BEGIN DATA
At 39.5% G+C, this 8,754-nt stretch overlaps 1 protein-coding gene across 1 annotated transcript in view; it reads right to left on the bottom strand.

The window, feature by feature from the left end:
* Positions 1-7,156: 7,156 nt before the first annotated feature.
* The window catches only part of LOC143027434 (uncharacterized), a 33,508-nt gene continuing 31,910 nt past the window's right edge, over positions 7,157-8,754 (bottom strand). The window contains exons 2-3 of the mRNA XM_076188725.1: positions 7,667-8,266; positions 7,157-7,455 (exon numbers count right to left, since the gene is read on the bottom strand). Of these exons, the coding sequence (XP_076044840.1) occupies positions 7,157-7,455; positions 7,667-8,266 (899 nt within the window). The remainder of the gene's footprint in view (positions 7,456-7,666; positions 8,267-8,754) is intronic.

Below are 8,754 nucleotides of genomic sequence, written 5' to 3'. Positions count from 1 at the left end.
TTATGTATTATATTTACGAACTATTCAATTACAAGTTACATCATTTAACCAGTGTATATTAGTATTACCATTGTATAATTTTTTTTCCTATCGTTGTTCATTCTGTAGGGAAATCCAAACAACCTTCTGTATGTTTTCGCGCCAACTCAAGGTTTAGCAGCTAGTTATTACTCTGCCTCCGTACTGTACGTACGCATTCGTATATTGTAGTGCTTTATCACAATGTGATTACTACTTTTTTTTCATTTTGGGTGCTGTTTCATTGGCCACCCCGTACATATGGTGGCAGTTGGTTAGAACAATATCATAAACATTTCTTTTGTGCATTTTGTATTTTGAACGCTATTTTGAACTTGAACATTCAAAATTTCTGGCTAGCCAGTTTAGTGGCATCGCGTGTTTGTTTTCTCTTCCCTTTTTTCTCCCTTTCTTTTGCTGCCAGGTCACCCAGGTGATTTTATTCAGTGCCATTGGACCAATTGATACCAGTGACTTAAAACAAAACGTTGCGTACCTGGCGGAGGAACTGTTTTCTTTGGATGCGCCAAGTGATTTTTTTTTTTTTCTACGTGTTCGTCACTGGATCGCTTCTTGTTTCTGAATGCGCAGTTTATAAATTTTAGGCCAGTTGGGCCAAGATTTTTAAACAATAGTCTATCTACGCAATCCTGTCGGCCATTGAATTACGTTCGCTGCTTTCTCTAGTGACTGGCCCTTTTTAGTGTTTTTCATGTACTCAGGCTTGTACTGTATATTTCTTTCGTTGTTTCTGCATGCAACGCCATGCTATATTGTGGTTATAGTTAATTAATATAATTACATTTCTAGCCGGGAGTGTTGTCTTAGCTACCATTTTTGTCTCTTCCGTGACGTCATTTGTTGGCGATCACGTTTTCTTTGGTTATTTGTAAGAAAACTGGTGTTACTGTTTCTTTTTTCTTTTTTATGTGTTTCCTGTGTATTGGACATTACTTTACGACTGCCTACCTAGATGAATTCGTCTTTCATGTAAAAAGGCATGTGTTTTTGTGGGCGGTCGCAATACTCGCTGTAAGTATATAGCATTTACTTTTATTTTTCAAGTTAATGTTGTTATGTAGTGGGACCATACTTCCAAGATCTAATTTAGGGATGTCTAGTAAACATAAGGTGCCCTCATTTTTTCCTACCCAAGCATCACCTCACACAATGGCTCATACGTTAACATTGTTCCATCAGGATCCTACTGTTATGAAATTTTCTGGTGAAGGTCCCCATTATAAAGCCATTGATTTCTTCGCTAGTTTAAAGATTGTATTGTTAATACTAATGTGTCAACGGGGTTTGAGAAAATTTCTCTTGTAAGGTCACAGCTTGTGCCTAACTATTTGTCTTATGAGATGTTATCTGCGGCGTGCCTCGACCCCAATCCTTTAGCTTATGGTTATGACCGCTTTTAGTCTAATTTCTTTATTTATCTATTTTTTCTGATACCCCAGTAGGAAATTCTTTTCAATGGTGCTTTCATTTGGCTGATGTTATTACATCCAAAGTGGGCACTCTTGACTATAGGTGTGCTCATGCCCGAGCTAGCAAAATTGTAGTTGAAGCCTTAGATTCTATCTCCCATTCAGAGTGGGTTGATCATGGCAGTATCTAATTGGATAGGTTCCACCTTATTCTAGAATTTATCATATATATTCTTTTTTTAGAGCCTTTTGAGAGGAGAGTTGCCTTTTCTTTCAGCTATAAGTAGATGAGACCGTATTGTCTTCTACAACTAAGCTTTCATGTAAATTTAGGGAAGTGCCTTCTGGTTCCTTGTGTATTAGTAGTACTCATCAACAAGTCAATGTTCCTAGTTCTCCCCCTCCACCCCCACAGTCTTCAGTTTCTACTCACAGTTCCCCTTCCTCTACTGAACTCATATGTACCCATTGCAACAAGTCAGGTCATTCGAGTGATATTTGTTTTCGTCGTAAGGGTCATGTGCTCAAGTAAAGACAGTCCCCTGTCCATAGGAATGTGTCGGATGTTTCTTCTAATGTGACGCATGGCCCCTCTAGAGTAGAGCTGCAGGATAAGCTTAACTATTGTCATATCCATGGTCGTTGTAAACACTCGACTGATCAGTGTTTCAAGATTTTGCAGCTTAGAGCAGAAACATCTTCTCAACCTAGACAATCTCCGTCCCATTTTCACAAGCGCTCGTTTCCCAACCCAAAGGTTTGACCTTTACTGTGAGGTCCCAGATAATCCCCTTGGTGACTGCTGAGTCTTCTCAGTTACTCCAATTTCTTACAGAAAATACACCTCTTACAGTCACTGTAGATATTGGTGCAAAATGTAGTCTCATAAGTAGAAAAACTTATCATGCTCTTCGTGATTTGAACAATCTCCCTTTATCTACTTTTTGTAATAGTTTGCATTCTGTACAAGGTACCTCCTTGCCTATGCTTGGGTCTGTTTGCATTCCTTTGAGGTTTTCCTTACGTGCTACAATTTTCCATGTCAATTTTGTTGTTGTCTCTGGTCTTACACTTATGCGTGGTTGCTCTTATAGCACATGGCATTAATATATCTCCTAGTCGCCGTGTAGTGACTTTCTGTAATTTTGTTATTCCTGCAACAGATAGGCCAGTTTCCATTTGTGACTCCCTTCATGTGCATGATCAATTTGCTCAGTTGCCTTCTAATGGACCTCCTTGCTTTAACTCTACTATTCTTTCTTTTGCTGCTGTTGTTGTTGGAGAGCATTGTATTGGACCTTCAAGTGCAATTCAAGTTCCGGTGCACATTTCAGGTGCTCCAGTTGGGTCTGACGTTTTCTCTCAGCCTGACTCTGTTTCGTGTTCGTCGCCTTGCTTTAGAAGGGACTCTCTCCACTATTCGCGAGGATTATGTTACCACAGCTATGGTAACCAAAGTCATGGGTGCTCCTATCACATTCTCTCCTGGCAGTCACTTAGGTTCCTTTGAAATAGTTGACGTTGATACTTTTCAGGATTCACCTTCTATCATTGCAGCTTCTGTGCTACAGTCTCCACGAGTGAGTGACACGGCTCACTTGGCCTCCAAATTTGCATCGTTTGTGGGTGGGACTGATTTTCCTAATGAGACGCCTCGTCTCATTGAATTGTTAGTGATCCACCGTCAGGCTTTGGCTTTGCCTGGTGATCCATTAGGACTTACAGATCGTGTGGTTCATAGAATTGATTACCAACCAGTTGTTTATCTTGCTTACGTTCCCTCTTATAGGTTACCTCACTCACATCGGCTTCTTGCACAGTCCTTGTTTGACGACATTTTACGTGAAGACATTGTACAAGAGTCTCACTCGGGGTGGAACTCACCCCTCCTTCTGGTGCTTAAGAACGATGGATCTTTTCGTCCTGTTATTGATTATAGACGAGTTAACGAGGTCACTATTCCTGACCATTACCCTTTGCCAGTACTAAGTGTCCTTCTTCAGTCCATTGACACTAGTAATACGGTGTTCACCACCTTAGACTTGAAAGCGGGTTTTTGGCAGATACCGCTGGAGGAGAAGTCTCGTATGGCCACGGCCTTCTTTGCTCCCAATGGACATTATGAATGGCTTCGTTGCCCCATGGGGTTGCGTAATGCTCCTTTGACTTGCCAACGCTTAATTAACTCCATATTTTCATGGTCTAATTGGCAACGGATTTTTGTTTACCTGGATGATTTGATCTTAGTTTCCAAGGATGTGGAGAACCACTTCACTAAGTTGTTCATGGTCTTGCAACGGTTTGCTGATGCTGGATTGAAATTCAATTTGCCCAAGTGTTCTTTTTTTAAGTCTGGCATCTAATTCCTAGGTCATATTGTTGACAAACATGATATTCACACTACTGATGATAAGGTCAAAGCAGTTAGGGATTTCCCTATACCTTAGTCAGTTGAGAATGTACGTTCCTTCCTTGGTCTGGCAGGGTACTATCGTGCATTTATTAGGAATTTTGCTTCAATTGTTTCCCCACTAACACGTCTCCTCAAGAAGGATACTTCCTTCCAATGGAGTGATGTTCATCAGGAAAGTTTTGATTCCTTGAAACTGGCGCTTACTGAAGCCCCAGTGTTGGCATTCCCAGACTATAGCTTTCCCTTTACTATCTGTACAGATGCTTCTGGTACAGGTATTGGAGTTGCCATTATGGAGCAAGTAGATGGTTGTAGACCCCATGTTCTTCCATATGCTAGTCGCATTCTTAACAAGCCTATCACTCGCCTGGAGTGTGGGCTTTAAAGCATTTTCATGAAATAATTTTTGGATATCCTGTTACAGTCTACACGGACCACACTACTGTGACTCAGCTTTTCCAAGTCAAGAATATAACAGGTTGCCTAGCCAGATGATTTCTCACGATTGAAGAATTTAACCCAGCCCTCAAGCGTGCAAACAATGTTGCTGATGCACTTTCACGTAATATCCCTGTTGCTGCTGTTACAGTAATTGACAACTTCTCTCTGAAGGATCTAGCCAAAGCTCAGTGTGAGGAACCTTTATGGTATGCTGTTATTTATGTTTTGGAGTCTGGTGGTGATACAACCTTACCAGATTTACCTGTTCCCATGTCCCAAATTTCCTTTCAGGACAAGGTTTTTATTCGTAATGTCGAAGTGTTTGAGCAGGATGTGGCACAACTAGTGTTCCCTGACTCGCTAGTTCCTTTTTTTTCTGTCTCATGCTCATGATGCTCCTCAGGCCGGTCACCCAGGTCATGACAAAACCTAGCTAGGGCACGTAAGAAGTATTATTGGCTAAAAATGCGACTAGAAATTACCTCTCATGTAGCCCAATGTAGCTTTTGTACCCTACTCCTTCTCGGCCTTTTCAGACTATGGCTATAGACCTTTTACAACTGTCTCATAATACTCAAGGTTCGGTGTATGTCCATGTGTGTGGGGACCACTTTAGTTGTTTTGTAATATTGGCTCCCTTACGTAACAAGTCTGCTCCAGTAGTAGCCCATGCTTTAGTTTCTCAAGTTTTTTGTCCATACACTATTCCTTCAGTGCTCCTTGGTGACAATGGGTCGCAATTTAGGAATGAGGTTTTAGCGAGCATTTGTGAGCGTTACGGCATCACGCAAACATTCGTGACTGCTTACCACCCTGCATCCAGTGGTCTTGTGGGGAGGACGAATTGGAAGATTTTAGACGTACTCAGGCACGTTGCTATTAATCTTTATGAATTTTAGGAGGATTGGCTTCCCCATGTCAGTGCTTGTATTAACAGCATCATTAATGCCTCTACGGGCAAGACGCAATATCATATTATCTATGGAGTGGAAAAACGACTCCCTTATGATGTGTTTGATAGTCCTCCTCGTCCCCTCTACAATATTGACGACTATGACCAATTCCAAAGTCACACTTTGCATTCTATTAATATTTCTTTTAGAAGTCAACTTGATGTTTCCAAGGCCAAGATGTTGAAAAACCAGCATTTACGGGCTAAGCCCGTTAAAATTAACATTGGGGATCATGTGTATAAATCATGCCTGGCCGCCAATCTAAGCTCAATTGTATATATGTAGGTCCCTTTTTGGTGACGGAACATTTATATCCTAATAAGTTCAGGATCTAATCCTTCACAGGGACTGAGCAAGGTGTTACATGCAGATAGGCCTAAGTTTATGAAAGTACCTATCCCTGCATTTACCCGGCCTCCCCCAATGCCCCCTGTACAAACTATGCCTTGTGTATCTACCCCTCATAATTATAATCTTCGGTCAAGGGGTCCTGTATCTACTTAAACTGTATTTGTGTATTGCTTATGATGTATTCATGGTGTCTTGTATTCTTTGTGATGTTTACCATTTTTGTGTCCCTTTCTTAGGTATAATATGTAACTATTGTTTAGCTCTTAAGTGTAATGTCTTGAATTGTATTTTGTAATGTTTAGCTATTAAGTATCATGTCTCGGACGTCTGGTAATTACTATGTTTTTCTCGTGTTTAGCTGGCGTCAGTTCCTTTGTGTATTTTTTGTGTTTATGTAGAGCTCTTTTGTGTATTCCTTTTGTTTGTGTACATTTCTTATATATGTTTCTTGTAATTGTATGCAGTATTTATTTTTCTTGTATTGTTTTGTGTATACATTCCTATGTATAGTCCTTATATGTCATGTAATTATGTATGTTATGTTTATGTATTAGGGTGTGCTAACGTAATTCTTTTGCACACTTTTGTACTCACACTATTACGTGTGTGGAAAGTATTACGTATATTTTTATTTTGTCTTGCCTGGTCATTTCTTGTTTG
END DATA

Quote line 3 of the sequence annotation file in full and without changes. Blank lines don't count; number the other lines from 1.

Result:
* Positions 1-7,156: 7,156 nt before the first annotated feature.